There are lessons to be learned from Australian cricketing icons like Len Pascoe.
The former Australian fast-bowler will be part of the group in Bega for the Baggy Blues T20 on Thursday.
Tathra Sea Eagles president Adam Blacka said a key role of the day was opening up discussions around mental health.
“Players from my generation and up would love to talk to these guys about their experience in sport,” Blacka said.
“When you think about it cricket is a very mentally straining sport and it has one of the highest risks of mental health problems [for players].
“Jenny from RAMHP quoted that, which was very surprising for me.”
Mr Pascoe himself famously quit playing after a bouncer injured Sandeep Patil with the Australian quick later saying “the game’s not worth dying over. I was worried about what I was becoming. It wasn’t me.”
If we can learn how they talk with the younger generation, we can work out how to best help these kids be seen and heard, give them a way to vent and advanceAdam Blacka
“The thing is that it did shake me up quite a lot. It was an accumulation of all these other blows,” he said.
With former greats like Greg Dyer, Gavin Robertson and Phil Emery also on the card, Blacka said it would be a memorable occasion for cricket fans, but also a learning experience for club officials.
“I think locals will be able to build stronger memories from the guys being around [than the Thunder players being on pitch],” Blacka said.
“All my kids care about is Chris Green and those Thunder players coming down, but for my generation those older Australian cricketers are a massive draw card.
“The older heads are mostly talking about Len Pascoe coming down.
“The opportunity to just sit down and talk with some legends of the game is incredible for this area.
“’Lenny Pascoe sat next to me for an over and asked how I was going’ is much more impactful for someone as opposed to ‘Chris Green hit a six or got some wickets’,”.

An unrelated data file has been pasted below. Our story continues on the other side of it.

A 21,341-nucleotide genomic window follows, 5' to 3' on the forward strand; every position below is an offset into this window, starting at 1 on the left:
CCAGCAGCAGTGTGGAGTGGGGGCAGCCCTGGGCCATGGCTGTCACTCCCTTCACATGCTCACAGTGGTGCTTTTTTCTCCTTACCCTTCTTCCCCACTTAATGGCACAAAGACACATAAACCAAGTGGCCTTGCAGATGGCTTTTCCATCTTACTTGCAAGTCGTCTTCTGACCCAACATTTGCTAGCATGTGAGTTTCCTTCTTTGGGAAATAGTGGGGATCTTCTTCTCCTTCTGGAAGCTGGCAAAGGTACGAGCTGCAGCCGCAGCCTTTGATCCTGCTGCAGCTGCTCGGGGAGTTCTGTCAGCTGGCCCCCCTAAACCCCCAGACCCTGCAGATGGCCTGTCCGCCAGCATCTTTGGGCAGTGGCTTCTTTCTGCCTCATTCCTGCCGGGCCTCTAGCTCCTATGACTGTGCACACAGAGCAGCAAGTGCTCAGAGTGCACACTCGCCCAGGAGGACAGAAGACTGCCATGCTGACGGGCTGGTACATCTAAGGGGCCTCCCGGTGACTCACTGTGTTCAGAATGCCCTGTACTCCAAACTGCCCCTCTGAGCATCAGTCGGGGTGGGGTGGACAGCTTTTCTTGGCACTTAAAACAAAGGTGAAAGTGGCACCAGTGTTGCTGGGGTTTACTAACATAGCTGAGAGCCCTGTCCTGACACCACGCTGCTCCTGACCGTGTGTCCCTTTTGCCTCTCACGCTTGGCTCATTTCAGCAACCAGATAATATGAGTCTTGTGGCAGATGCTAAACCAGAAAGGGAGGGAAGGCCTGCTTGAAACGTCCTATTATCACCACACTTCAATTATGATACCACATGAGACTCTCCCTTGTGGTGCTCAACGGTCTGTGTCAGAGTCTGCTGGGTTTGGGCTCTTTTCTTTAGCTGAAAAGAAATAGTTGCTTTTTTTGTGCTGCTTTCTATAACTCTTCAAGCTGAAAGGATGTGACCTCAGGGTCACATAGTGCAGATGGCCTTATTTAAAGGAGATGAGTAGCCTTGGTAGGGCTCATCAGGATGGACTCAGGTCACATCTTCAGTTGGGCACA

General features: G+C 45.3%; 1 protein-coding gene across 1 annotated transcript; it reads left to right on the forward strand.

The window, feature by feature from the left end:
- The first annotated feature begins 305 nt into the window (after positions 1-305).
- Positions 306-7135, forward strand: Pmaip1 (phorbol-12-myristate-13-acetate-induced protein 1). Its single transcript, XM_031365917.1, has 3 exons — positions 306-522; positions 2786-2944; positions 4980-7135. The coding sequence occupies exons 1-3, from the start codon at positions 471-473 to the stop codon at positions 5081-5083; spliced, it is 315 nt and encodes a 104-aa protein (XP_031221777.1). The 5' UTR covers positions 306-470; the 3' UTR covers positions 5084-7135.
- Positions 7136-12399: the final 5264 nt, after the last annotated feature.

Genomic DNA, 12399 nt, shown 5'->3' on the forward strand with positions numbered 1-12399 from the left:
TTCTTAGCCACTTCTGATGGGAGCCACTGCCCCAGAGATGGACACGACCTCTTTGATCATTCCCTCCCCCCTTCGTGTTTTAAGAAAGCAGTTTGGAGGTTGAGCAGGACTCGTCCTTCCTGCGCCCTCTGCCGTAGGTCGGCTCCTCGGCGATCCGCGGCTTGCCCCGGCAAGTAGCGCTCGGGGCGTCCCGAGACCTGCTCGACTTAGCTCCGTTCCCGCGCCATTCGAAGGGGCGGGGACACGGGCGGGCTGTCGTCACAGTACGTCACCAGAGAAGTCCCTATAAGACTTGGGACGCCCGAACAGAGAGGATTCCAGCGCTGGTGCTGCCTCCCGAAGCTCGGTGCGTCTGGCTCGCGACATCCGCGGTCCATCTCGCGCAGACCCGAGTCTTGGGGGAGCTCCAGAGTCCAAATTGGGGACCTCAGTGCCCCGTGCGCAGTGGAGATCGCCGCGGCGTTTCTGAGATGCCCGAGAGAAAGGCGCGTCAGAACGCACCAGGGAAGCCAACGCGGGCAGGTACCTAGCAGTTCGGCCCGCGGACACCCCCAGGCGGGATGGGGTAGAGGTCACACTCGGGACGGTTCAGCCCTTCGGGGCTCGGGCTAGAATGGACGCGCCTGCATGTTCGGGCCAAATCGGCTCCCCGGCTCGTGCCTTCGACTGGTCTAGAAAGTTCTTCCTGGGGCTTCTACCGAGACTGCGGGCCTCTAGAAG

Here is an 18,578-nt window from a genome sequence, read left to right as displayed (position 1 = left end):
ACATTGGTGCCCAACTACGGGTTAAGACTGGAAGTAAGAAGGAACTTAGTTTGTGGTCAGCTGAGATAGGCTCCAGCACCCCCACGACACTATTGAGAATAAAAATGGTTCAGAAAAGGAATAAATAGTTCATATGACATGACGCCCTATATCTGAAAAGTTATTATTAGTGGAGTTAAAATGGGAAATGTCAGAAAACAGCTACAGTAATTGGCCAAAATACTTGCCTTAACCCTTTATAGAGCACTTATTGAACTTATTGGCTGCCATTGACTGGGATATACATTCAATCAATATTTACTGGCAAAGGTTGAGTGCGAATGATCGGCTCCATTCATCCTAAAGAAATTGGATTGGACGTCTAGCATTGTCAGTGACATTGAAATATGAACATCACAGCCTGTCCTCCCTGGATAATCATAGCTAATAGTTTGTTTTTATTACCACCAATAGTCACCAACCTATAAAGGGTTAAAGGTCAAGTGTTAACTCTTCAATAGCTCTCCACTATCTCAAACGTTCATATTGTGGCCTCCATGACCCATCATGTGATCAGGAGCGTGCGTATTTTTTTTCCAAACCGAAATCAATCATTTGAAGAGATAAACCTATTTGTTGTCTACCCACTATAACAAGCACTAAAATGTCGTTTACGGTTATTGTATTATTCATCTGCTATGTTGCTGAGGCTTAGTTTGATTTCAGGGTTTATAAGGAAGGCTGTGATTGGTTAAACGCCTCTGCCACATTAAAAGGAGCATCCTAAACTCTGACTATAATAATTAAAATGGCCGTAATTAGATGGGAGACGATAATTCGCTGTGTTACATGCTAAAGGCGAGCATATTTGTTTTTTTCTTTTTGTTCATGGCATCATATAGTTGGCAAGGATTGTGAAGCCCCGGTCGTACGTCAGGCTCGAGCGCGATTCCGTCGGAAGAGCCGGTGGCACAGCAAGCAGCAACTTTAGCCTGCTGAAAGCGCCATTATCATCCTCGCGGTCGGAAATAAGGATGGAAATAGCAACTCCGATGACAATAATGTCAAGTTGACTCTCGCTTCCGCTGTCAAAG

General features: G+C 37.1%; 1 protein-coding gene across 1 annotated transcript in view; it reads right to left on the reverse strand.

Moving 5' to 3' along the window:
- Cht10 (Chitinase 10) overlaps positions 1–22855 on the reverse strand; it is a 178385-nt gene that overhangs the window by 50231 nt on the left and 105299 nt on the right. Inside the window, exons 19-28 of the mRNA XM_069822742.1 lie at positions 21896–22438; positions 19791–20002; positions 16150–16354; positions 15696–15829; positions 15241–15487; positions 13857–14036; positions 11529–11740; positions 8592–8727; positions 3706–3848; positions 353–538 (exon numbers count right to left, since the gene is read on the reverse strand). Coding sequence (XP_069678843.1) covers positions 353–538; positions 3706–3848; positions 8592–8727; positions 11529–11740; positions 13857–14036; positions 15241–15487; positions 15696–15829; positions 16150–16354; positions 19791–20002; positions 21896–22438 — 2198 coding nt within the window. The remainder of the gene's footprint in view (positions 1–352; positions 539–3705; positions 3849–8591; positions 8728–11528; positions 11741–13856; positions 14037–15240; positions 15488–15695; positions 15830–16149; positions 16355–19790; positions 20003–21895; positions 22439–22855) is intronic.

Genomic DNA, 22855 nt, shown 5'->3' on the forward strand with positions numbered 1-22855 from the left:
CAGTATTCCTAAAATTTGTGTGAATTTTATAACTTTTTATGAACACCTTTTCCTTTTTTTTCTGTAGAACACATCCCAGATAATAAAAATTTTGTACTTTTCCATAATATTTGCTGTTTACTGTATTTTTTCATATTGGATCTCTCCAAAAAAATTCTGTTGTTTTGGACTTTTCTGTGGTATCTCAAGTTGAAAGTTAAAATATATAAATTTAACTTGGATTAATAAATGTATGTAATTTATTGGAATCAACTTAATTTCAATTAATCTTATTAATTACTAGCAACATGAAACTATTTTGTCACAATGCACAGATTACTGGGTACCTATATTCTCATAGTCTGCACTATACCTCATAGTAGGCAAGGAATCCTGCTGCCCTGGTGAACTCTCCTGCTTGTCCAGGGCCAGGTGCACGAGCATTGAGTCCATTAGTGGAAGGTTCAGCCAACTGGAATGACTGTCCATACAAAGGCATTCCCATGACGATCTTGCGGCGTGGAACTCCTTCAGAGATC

Blacka said he was keen to talk with the visitors in hopes of learning how to help players feel more comfortable on a club or association level so they could open up.
“If we can learn how they talk with the younger generation, we can work out how to best help these kids be seen and heard, give them a way to vent and advance."
Alluding to his own battles to break through in cricket, Blacka is working hard to give better opportunities to our youth.
“I was aiming for that next level, knocking on the door, but unfortunately for personal reasons I didn’t make it, but I'm hoping to help kids have those opportunities to reach the next level.”
The presence of players for the Baggy Blues tour and a fledgling partnership with Cricket ACT could have massive benefits for local kids.
“Working out the best way for myself - that we can go to Canberra and prove the point that we have a lot of good sports people in our area and help them out – we just need Canberra to get on board and give them a chance,” he said.
Despite showing a bit of favoritism for the players off the field, Blacka said the T20 should still be quite a memorable one too.
A couple of Canberra Raiders have also been roped in to play with Sam Williams confirmed, while the second player is anticipated to be Jarrod Crocker.
Sydney Thunder’s Jay Lentin and Chris Green will also be in action during the game.
The Baggy Blues tour is open to everyone and the visitors will all be helping with a special free coaching clinic for all players up to 16-years-old on Thursday from 3.30pm until 4.30pm at Bega’s George Griffin Oval.
There will be food and drinks available at the ground as well as DJ entertainment with the first ball at 4.45pm, entry is by gold coin donation on the afternoon.